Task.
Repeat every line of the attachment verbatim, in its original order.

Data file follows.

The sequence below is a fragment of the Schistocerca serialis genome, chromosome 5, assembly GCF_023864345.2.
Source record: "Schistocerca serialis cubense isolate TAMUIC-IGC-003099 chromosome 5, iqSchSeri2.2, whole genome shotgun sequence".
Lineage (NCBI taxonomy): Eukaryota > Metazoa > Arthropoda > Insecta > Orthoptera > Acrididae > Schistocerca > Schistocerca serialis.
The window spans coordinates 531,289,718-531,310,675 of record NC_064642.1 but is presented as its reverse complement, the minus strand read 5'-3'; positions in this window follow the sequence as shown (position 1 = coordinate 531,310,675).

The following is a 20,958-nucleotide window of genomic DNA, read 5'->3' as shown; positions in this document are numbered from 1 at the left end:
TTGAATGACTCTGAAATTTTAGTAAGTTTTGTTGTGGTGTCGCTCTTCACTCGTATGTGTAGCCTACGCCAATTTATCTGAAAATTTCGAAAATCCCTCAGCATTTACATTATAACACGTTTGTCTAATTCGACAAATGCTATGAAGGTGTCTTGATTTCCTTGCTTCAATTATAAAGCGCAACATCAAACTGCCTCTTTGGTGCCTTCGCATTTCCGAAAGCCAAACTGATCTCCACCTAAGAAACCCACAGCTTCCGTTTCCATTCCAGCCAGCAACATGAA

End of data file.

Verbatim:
The sequence below is a fragment of the Schistocerca serialis genome, chromosome 5, assembly GCF_023864345.2.
Source record: "Schistocerca serialis cubense isolate TAMUIC-IGC-003099 chromosome 5, iqSchSeri2.2, whole genome shotgun sequence".
Lineage (NCBI taxonomy): Eukaryota > Metazoa > Arthropoda > Insecta > Orthoptera > Acrididae > Schistocerca > Schistocerca serialis.
The window spans coordinates 531,289,718-531,310,675 of record NC_064642.1 but is presented as its reverse complement, the minus strand read 5'-3'; positions in this window follow the sequence as shown (position 1 = coordinate 531,310,675).

The following is a 20,958-nucleotide window of genomic DNA, read 5'->3' as shown; positions in this document are numbered from 1 at the left end:
TTGAATGACTCTGAAATTTTAGTAAGTTTTGTTGTGGTGTCGCTCTTCACTCGTATGTGTAGCCTACGCCAATTTATCTGAAAATTTCGAAAATCCCTCAGCATTTACATTATAACACGTTTGTCTAATTCGACAAATGCTATGAAGGTGTCTTGATTTCCTTGCTTCAATTATAAAGCGCAACATCAAACTGCCTCTTTGGTGCCTTCGCATTTCCGAAAGCCAAACTGATCTCCACCTAAGAAACCCACAGCTTCCGTTTCCATTCCAGCCAGCAACATGAA